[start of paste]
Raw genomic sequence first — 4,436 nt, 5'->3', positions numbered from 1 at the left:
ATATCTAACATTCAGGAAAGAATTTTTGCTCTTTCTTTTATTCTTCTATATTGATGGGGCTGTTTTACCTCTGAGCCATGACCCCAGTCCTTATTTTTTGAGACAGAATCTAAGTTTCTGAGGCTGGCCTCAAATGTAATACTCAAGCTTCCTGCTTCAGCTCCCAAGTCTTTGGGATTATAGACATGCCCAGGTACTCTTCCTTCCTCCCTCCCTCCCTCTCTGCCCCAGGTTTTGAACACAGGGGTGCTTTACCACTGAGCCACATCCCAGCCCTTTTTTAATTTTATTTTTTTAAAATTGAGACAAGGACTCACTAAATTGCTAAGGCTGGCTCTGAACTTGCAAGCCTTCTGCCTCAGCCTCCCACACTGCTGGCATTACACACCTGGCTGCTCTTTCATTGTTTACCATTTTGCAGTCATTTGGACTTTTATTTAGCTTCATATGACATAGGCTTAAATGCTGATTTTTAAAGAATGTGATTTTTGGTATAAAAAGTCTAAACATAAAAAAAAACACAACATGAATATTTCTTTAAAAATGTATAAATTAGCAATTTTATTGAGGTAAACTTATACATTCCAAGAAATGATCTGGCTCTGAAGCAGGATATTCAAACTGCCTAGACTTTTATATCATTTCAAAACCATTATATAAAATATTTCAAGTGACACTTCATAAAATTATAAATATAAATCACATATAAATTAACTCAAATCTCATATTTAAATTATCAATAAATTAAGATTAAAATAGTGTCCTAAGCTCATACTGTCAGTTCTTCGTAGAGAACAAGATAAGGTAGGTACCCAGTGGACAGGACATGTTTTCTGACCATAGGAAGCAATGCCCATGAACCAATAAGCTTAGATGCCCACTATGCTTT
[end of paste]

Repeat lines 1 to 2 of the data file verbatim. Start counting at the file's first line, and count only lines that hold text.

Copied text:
Raw genomic sequence first — 4,436 nt, 5'->3', positions numbered from 1 at the left:
ATATCTAACATTCAGGAAAGAATTTTTGCTCTTTCTTTTATTCTTCTATATTGATGGGGCTGTTTTACCTCTGAGCCATGACCCCAGTCCTTATTTTTTGAGACAGAATCTAAGTTTCTGAGGCTGGCCTCAAATGTAATACTCAAGCTTCCTGCTTCAGCTCCCAAGTCTTTGGGATTATAGACATGCCCAGGTACTCTTCCTTCCTCCCTCCCTCCCTCTCTGCCCCAGGTTTTGAACACAGGGGTGCTTTACCACTGAGCCACATCCCAGCCCTTTTTTAATTTTATTTTTTTAAAATTGAGACAAGGACTCACTAAATTGCTAAGGCTGGCTCTGAACTTGCAAGCCTTCTGCCTCAGCCTCCCACACTGCTGGCATTACACACCTGGCTGCTCTTTCATTGTTTACCATTTTGCAGTCATTTGGACTTTTATTTAGCTTCATATGACATAGGCTTAAATGCTGATTTTTAAAGAATGTGATTTTTGGTATAAAAAGTCTAAACATAAAAAAAAACACAACATGAATATTTCTTTAAAAATGTATAAATTAGCAATTTTATTGAGGTAAACTTATACATTCCAAGAAATGATCTGGCTCTGAAGCAGGATATTCAAACTGCCTAGACTTTTATATCATTTCAAAACCATTATATAAAATATTTCAAGTGACACTTCATAAAATTATAAATATAAATCACATATAAATTAACTCAAATCTCATATTTAAATTATCAATAAATTAAGATTAAAATAGTGTCCTAAGCTCATACTGTCAGTTCTTCGTAGAGAACAAGATAAGGTAGGTACCCAGTGGACAGGACATGTTTTCTGACCATAGGAAGCAATGCCCATGAACCAATAAGCTTAGATGCCCACTATGCTTT